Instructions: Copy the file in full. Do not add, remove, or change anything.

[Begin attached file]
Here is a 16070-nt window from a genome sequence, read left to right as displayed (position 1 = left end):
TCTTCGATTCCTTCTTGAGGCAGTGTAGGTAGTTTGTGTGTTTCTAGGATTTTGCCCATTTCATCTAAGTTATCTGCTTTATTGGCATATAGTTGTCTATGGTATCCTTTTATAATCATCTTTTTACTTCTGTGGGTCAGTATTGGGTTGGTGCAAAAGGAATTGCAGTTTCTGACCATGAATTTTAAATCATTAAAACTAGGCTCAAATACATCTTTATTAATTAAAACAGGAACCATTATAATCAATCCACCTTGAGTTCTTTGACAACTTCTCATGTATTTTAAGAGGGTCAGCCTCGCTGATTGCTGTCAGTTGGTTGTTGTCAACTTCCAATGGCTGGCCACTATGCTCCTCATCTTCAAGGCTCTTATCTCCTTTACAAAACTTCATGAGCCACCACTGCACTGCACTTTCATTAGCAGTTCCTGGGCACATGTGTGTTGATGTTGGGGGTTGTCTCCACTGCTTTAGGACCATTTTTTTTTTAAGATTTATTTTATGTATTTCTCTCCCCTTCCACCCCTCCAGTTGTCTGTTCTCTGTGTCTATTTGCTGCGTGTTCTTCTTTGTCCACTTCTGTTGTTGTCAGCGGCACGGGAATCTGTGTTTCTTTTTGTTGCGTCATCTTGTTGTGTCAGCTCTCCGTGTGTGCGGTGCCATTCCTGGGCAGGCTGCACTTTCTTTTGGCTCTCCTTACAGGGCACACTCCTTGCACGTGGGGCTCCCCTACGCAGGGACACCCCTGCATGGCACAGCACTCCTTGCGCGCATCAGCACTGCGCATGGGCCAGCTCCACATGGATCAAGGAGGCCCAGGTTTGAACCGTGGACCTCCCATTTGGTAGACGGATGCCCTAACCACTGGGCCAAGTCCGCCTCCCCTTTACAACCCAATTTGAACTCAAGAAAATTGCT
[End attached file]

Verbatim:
Here is a 16070-nt window from a genome sequence, read left to right as displayed (position 1 = left end):
TCTTCGATTCCTTCTTGAGGCAGTGTAGGTAGTTTGTGTGTTTCTAGGATTTTGCCCATTTCATCTAAGTTATCTGCTTTATTGGCATATAGTTGTCTATGGTATCCTTTTATAATCATCTTTTTACTTCTGTGGGTCAGTATTGGGTTGGTGCAAAAGGAATTGCAGTTTCTGACCATGAATTTTAAATCATTAAAACTAGGCTCAAATACATCTTTATTAATTAAAACAGGAACCATTATAATCAATCCACCTTGAGTTCTTTGACAACTTCTCATGTATTTTAAGAGGGTCAGCCTCGCTGATTGCTGTCAGTTGGTTGTTGTCAACTTCCAATGGCTGGCCACTATGCTCCTCATCTTCAAGGCTCTTATCTCCTTTACAAAACTTCATGAGCCACCACTGCACTGCACTTTCATTAGCAGTTCCTGGGCACATGTGTGTTGATGTTGGGGGTTGTCTCCACTGCTTTAGGACCATTTTTTTTTTAAGATTTATTTTATGTATTTCTCTCCCCTTCCACCCCTCCAGTTGTCTGTTCTCTGTGTCTATTTGCTGCGTGTTCTTCTTTGTCCACTTCTGTTGTTGTCAGCGGCACGGGAATCTGTGTTTCTTTTTGTTGCGTCATCTTGTTGTGTCAGCTCTCCGTGTGTGCGGTGCCATTCCTGGGCAGGCTGCACTTTCTTTTGGCTCTCCTTACAGGGCACACTCCTTGCACGTGGGGCTCCCCTACGCAGGGACACCCCTGCATGGCACAGCACTCCTTGCGCGCATCAGCACTGCGCATGGGCCAGCTCCACATGGATCAAGGAGGCCCAGGTTTGAACCGTGGACCTCCCATTTGGTAGACGGATGCCCTAACCACTGGGCCAAGTCCGCCTCCCCTTTACAACCCAATTTGAACTCAAGAAAATTGCT